Reflections on Cropley’s Definitions of creativity, Richards’ Everyday creativity, and Richards’ Everyday creativity and the arts

Creativity is part of human life and it may be a part of existence on earth whether it is human or not, but that is a conversation and a debate for a later day.  Human beings, and this is my view, have an innate and vital need to create, whether it is procreation or some other form of artistic creativity, it is a need that is basic to all of us.  In this, I obviously differ from Cropley (2011) who views definitions of creativity that include everything that I would, except the sex act and procreation (though for some that can be terribly pedestrian).  Cropley understand the creative process, however, and includes everything from problem-solving to art.

While Cropley discusses creativity at a depth that I don’t have room for here, there are few ideas that discusses that I would like to respond to.  He mentions that several researchers have confirmed the role of knowledge in creativity.  On page 361 (Cropley, 2011) states that many researchers and inventors build upon already existing research.  Ellul (1964) makes the same statement.  In other words, nothing new has been discovered or developed outside of refining already existing science and technology.  This would primarily explain the convention of relying upon and citing previous in academic papers each and every time a bold statement is made (for example, Ellul, 1964 and Cropley, 2011).  But it doesn’t make for good creativity and it doesn’t make for good science when more and more academic journals and “researchers” are being cited for research forgeries just to “achieve the results” that are desired (Alleyne, 2009).  While this may be due to the whole publish-or-perish-requirement dilemma, it may also be due to pressure to rely on previous research that may not exist.  I have no evidence here; I am merely speculating.  However, what if researchers, whether natural or social scientists, discovered completely new technologies, developed or discovered new ideas or paradigms that have no reference to previous research, and it was necessary to rely upon observation, trial and error, deduction, or a shift in paradigms that would force a reevaluation of prior research and facts.  What then; what would that look like (Kuhn, 1970).

Richards (2011), on the other hand, tackles a topic a little closer to most, everyday creativity, a topic I can relate to in my personal life.  Interestingly, he opens with the common plaintive cry that one can’t draw or paint, that they aren’t creative.  When I return to my statement above regarding the fact that everyone is creative, I doubt Richards would disagree.  I don’t make fine art yet, but it is on my list as is African drum lessons.  In the meantime, I have made music mixes for my Internet radio website, and I write.  She cites two criteria for everyday creativity, originality and meaningfulness.  Depending upon how strict or open one’s definitions of those terms are, creativity covers a fairly wide swath of what I do, even in this paper, attempt to put words together in the hopes that something wonderfully profound or poetic (not in a pentametric sense) happens.  Sometimes it does and the words just pour out.  However, I will take issue with his idea that, in some instances, dis-ease, in this case, so called people afflicted with bipolar disorder, can sometimes exhibit noticeably more creativity.  I take issue with the idea that there is a “normal” and a “not normal” or “dis-eased” person.  This perpetuates the age-old idea that one has to be mentally disordered in some way to be creative.  This flawed idea would also apply to alcoholism.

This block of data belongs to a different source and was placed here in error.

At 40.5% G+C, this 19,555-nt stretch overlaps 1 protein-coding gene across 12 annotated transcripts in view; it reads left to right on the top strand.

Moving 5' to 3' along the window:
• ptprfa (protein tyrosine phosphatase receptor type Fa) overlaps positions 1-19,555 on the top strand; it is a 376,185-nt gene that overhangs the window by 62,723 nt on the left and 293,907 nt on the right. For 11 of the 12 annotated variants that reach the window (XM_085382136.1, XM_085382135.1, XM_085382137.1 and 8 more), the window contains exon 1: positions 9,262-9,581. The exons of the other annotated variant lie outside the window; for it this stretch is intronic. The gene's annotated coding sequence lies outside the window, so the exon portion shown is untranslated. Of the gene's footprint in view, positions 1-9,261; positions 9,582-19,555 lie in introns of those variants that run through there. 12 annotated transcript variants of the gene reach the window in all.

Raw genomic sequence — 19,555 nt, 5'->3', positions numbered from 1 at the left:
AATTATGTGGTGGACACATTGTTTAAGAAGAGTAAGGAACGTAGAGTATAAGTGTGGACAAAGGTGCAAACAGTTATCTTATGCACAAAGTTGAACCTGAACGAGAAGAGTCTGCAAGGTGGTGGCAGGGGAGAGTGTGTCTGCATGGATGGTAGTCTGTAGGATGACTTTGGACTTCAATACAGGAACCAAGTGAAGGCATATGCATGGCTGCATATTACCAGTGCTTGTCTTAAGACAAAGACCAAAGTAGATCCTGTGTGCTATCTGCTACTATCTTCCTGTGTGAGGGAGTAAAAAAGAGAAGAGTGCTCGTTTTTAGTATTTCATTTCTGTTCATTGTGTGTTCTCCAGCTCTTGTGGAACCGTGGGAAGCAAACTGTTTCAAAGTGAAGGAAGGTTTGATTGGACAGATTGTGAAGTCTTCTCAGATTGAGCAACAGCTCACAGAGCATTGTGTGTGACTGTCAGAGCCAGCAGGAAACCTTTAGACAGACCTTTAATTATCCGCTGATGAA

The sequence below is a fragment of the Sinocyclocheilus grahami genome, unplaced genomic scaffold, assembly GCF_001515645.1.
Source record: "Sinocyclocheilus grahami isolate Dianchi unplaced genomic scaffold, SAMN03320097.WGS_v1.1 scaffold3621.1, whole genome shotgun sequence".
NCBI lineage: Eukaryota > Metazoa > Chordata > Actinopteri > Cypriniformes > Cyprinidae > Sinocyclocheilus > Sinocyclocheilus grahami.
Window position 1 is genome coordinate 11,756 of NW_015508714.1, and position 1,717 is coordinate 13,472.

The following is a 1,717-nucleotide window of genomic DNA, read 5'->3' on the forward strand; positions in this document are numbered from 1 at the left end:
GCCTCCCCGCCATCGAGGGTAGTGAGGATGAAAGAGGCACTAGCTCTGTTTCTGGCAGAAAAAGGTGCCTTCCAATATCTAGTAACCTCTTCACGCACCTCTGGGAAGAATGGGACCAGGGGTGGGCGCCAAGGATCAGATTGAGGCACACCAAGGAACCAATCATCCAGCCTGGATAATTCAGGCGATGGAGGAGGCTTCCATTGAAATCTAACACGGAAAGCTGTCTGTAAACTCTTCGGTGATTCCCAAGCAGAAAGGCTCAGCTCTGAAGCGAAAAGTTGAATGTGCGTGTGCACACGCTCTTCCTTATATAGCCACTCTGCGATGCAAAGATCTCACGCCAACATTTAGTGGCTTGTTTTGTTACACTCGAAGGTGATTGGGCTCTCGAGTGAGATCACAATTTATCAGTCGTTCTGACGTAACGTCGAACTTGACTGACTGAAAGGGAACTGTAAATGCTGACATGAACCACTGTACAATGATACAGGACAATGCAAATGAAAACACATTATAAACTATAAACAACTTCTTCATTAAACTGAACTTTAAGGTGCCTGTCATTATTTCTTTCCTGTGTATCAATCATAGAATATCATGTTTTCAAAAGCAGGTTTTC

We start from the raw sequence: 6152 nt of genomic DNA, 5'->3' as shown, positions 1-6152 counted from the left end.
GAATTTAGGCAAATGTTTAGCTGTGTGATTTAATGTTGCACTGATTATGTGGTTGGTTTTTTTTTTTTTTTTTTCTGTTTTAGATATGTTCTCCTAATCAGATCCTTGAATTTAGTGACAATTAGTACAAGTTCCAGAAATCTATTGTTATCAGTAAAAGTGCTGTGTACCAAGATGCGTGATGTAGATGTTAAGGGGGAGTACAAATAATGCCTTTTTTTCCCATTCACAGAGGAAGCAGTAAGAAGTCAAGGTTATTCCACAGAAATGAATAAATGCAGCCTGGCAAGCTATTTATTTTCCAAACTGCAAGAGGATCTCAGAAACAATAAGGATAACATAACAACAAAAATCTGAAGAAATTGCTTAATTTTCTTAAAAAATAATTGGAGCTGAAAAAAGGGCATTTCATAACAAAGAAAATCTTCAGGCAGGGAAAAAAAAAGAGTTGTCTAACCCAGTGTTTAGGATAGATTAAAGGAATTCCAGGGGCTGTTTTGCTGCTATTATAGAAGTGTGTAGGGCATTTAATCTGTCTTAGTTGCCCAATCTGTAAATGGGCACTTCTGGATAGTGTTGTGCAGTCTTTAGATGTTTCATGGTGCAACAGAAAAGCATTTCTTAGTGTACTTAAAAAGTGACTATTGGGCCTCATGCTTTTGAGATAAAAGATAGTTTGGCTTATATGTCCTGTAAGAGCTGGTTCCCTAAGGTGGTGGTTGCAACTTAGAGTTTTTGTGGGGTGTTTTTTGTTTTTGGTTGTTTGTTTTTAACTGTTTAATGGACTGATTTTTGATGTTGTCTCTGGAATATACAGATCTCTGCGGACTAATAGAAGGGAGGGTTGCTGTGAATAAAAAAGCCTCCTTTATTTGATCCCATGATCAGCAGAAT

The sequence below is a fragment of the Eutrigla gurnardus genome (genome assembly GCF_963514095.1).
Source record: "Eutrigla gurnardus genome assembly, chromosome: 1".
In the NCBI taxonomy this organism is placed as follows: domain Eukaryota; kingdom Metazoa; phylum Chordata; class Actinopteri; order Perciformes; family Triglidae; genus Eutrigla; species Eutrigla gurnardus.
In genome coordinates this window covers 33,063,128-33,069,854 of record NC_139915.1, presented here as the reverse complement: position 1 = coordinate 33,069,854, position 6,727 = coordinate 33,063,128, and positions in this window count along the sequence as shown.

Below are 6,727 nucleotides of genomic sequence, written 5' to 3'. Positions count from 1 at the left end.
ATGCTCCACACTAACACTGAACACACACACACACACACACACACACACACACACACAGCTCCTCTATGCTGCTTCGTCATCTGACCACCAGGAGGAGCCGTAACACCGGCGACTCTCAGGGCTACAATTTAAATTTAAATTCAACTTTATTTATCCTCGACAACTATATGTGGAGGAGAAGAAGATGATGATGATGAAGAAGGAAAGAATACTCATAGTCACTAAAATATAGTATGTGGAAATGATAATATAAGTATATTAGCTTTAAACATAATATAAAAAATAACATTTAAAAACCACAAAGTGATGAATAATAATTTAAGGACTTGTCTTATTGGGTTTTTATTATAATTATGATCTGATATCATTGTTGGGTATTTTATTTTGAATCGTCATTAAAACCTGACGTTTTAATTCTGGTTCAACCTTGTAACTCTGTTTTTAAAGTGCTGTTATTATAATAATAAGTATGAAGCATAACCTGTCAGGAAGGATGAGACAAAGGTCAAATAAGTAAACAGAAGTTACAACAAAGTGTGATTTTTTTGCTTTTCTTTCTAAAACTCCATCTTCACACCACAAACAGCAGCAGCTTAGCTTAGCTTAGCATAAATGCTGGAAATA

Richards (2007) also tackled everyday creativity and the arts, forcing us to stop separating eminent creativity from everyday creativity, as if the creative output of a well-known artist is somehow more valuable and important than someone who is not.  As I read and write this, I have to stop, consider all of the creative friends that I have in disparate locations all over the globe and ask, is their work less good, less culturally valuable, less important?  I also have to consider artists who were not discovered until after death, having been discovered and exhibited in museums to showcase their simplicity or profundity.  While Richards explores this idea in detail, that we all can be creative and that the world is changing and the ideas of creativity are changing with it, I am hopeful.  When I grew up, I had to fight for a small section of turf to call my own when creativity was writing, a lot of reading that was frowned upon, a lot of music listening that wasn’t appreciated, and some drawing.  That turf was held as if my life depended on it.  Realizing that creativity is something that is necessary to all of us, my life did depend upon holding that turf.



Alleyne, R. (2009, June 4). Scientists faking results and omitting unwanted findings in research. The Telegraph. Retrieved from

Cropley, A. J. (2011). Definitions of creativity. In M. A. Runco & S. R. Pritzker (Eds.), Encyclopedia of creativity (2nd ed., pp. 358-368). Burlington, MA: Academic Press. DOI 10.1016/B978-0-12-375038-9.00237-5.

Ellul, J. (1967). The technological society. New York, NY: Vintage books.

Kuhn, T. S. (1970). The Structure of Scientific Evolutions. Chicago, IL: University of Chicago Press.

Richards, R. (2007). Everyday creativity and the arts. World Futures, 63, 500-525. DOI 10.1080/02604020701572707.

Richards, R. (2011). Everyday creativity. In M. A. Runco & S. R. Pritzker (Eds.), Encyclopedia of creativity (2nd ed., pp. 468-475). Burlington, MA: Academic Press. DOI 10.1016/B978-0-12-375038-9.00237-5.




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